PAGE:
Commissioner Campbell Makes High Point Monument Restoration
Historic Structure to Reopen to the Public in 2004
(03/145) TRENTON --- Emphasizing
the importance of preserving the state's great landmarks
that contribute to the character of New Jersey's communities,
Department of Environmental Protection (DEP) Commissioner
Bradley M. Campbell today announced that the $2 million
interior restoration of High Point Monument will begin this
winter. The monument will reopen to the public in 2004.
"The restoration of High Point Monument
will ensure its continued place as a cherished New Jersey
landmark that stands in tribute to American servicemen,"
said Commissioner Campbell. "We look forward to reopening
the monument to New Jersey residents and tourists so that
they can once again climb its towering height and enjoy
the spectacular views."
The fourth restoration phase for the interior
of the 220-foot structure will include the installation
of a new spiral staircase, upgrading electrical and ventilation
systems, and application of interior coatings to the walls
of the monument. Restoration of the monument began in June
2000. The first three phases cost approximately $2 million
and included the exterior restoration, interior scaffolding,
and the electric and interior design plans.
Senator Robert E. Littell, who has been
a strong advocate for this restoration project, was pleased
the Commissioner appropriated the funding.
"High Point Monument symbolizes our
state's commitment to the men and women of our armed forces,"
said Littell. "It has been tragic that due to infrastructure
problems, this valuable monument has been closed to the
public for so long. With this funding, interior restoration
of the monument can continue. Repair work has been slow
because, unfortunately, the tower was in even worse disrepair
than anticipated. This money will achieve the goal of restoring
the monument and allow for its use once again by the public."
In 2003, more than $3.5 million dollars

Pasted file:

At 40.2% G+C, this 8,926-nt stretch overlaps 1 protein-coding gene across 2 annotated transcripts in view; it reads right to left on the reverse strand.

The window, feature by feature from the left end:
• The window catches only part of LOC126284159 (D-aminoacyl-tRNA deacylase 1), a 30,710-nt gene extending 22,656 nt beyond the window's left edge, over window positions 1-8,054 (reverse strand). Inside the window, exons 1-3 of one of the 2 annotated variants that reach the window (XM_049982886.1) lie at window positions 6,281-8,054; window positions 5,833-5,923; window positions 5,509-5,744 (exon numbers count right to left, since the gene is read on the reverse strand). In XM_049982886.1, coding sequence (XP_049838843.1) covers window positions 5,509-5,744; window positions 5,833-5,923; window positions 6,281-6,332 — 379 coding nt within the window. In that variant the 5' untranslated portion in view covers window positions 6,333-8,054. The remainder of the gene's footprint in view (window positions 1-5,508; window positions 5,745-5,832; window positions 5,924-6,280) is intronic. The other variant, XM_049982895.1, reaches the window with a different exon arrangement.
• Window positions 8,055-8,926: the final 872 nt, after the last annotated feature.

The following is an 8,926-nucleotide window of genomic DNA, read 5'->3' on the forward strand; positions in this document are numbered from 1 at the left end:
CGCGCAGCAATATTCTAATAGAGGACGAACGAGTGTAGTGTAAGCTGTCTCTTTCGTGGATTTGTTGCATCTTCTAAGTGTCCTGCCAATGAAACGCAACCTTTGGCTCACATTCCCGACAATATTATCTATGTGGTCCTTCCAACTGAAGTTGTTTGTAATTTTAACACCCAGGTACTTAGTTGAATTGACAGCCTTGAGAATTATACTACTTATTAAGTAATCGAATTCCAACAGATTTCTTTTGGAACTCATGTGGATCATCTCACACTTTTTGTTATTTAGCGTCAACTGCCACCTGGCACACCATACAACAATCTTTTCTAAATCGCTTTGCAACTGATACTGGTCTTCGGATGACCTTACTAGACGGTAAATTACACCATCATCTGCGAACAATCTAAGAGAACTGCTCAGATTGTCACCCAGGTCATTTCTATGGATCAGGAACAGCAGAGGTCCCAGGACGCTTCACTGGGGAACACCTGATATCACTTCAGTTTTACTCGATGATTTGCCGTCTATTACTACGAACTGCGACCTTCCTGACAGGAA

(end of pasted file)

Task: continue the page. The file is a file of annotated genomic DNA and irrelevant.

in improvements have been completed at state historic sites,
including exterior restorations at Twin Lights in Monmouth
County, improvements to Ringwood and Skylands manors in
Passaic County, the repainting of Barnegat Lighthouse in
Ocean County, the renovation of the Proprietary House in
Middlesex County, and the recent restoration of the general
store in Allaire State Park's historic village, Monmouth
An additional $6 million is being invested
in historic site improvements at Liberty State Park's Central
Railroad of New Jersey Terminal, and $1.7 million for ongoing
restoration efforts at the historic Rockingham House in
Somerset County - one of New Jersey's key Revolutionary
High Point Monument is situated 1,803 feet
above sea level - New Jersey's highest point of elevation.
The monument is located within High Point State Park, which
is listed on the New Jersey and National Register of Historic
Places. Approximately 250,000 people visit the park each
The land for High Point State Park, donated
by Colonel Anthony R. and Susie Dryden Kuser, was dedicated
as a state park in 1923. The landscaping was designed by
the Olmsted Brothers of Boston, a prominent landscape architectural
firm of that time. The brothers were the sons of the eminent
Frederick Law Olmsted, who designed Central Park
The monument was built through the generosity
of the Kusers in honor of American servicemen. Construction
was started in 1928 and completed in 1930. Climbing the
stairs of the monument, visitors have a breathtaking view
of the ridges of the Pocono Mountains toward the west, the
Catskill Mountains to the north and the Wallkill River Valley
in the southeast.